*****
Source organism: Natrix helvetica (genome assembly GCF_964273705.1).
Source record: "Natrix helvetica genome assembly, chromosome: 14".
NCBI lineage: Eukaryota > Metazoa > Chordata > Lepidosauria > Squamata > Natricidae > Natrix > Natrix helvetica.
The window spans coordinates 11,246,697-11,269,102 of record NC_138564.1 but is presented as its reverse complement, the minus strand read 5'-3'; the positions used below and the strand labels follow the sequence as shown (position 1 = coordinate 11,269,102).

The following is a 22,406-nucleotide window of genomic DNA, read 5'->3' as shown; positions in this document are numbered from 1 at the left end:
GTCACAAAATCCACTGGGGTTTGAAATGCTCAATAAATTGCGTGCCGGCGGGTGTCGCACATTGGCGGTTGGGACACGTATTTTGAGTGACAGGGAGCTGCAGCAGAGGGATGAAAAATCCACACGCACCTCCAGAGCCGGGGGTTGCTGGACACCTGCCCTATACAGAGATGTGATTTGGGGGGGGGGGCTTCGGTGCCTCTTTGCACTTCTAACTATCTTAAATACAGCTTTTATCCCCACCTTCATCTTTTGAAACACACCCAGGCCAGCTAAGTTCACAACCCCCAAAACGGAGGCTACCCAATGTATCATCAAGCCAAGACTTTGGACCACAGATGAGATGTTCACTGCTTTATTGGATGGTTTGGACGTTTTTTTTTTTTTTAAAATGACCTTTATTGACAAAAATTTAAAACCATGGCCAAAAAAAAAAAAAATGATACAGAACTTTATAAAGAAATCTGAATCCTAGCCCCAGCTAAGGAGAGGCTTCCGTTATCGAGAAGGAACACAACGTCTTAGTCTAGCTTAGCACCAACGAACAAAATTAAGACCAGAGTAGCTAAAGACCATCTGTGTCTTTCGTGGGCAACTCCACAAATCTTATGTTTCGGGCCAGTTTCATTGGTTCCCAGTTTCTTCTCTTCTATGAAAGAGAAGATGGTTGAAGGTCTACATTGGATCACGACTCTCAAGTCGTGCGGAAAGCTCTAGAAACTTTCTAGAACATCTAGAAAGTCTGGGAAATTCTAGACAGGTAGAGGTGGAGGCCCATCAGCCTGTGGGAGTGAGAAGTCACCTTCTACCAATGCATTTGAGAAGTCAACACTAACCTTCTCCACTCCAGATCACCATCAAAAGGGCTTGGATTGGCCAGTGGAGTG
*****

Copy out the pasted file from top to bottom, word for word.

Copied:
Source organism: Natrix helvetica (genome assembly GCF_964273705.1).
Source record: "Natrix helvetica genome assembly, chromosome: 14".
NCBI lineage: Eukaryota > Metazoa > Chordata > Lepidosauria > Squamata > Natricidae > Natrix > Natrix helvetica.
The window spans coordinates 11,246,697-11,269,102 of record NC_138564.1 but is presented as its reverse complement, the minus strand read 5'-3'; the positions used below and the strand labels follow the sequence as shown (position 1 = coordinate 11,269,102).

The following is a 22,406-nucleotide window of genomic DNA, read 5'->3' as shown; positions in this document are numbered from 1 at the left end:
GTCACAAAATCCACTGGGGTTTGAAATGCTCAATAAATTGCGTGCCGGCGGGTGTCGCACATTGGCGGTTGGGACACGTATTTTGAGTGACAGGGAGCTGCAGCAGAGGGATGAAAAATCCACACGCACCTCCAGAGCCGGGGGTTGCTGGACACCTGCCCTATACAGAGATGTGATTTGGGGGGGGGGGCTTCGGTGCCTCTTTGCACTTCTAACTATCTTAAATACAGCTTTTATCCCCACCTTCATCTTTTGAAACACACCCAGGCCAGCTAAGTTCACAACCCCCAAAACGGAGGCTACCCAATGTATCATCAAGCCAAGACTTTGGACCACAGATGAGATGTTCACTGCTTTATTGGATGGTTTGGACGTTTTTTTTTTTTTTAAAATGACCTTTATTGACAAAAATTTAAAACCATGGCCAAAAAAAAAAAAAATGATACAGAACTTTATAAAGAAATCTGAATCCTAGCCCCAGCTAAGGAGAGGCTTCCGTTATCGAGAAGGAACACAACGTCTTAGTCTAGCTTAGCACCAACGAACAAAATTAAGACCAGAGTAGCTAAAGACCATCTGTGTCTTTCGTGGGCAACTCCACAAATCTTATGTTTCGGGCCAGTTTCATTGGTTCCCAGTTTCTTCTCTTCTATGAAAGAGAAGATGGTTGAAGGTCTACATTGGATCACGACTCTCAAGTCGTGCGGAAAGCTCTAGAAACTTTCTAGAACATCTAGAAAGTCTGGGAAATTCTAGACAGGTAGAGGTGGAGGCCCATCAGCCTGTGGGAGTGAGAAGTCACCTTCTACCAATGCATTTGAGAAGTCAACACTAACCTTCTCCACTCCAGATCACCATCAAAAGGGCTTGGATTGGCCAGTGGAGTG